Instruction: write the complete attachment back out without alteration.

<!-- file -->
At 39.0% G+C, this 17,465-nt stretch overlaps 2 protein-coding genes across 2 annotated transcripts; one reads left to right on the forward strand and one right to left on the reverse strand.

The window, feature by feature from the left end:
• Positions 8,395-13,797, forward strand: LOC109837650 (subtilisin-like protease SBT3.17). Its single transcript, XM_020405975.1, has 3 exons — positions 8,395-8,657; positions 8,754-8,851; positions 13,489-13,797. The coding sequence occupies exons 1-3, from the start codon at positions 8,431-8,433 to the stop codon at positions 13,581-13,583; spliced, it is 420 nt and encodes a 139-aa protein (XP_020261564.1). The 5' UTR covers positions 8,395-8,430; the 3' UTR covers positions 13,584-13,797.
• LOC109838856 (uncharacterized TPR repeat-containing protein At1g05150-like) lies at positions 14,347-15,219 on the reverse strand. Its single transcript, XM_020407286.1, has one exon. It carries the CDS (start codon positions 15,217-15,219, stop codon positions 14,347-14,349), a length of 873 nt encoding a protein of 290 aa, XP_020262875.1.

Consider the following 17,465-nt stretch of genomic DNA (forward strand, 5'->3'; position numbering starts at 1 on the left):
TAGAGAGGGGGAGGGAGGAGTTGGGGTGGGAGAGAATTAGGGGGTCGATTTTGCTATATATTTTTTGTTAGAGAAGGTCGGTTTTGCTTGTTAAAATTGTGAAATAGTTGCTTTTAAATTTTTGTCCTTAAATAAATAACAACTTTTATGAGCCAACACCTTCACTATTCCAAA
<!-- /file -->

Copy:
At 39.0% G+C, this 17,465-nt stretch overlaps 2 protein-coding genes across 2 annotated transcripts; one reads left to right on the forward strand and one right to left on the reverse strand.

The window, feature by feature from the left end:
• Positions 8,395-13,797, forward strand: LOC109837650 (subtilisin-like protease SBT3.17). Its single transcript, XM_020405975.1, has 3 exons — positions 8,395-8,657; positions 8,754-8,851; positions 13,489-13,797. The coding sequence occupies exons 1-3, from the start codon at positions 8,431-8,433 to the stop codon at positions 13,581-13,583; spliced, it is 420 nt and encodes a 139-aa protein (XP_020261564.1). The 5' UTR covers positions 8,395-8,430; the 3' UTR covers positions 13,584-13,797.
• LOC109838856 (uncharacterized TPR repeat-containing protein At1g05150-like) lies at positions 14,347-15,219 on the reverse strand. Its single transcript, XM_020407286.1, has one exon. It carries the CDS (start codon positions 15,217-15,219, stop codon positions 14,347-14,349), a length of 873 nt encoding a protein of 290 aa, XP_020262875.1.

Consider the following 17,465-nt stretch of genomic DNA (forward strand, 5'->3'; position numbering starts at 1 on the left):
TAGAGAGGGGGAGGGAGGAGTTGGGGTGGGAGAGAATTAGGGGGTCGATTTTGCTATATATTTTTTGTTAGAGAAGGTCGGTTTTGCTTGTTAAAATTGTGAAATAGTTGCTTTTAAATTTTTGTCCTTAAATAAATAACAACTTTTATGAGCCAACACCTTCACTATTCCAAA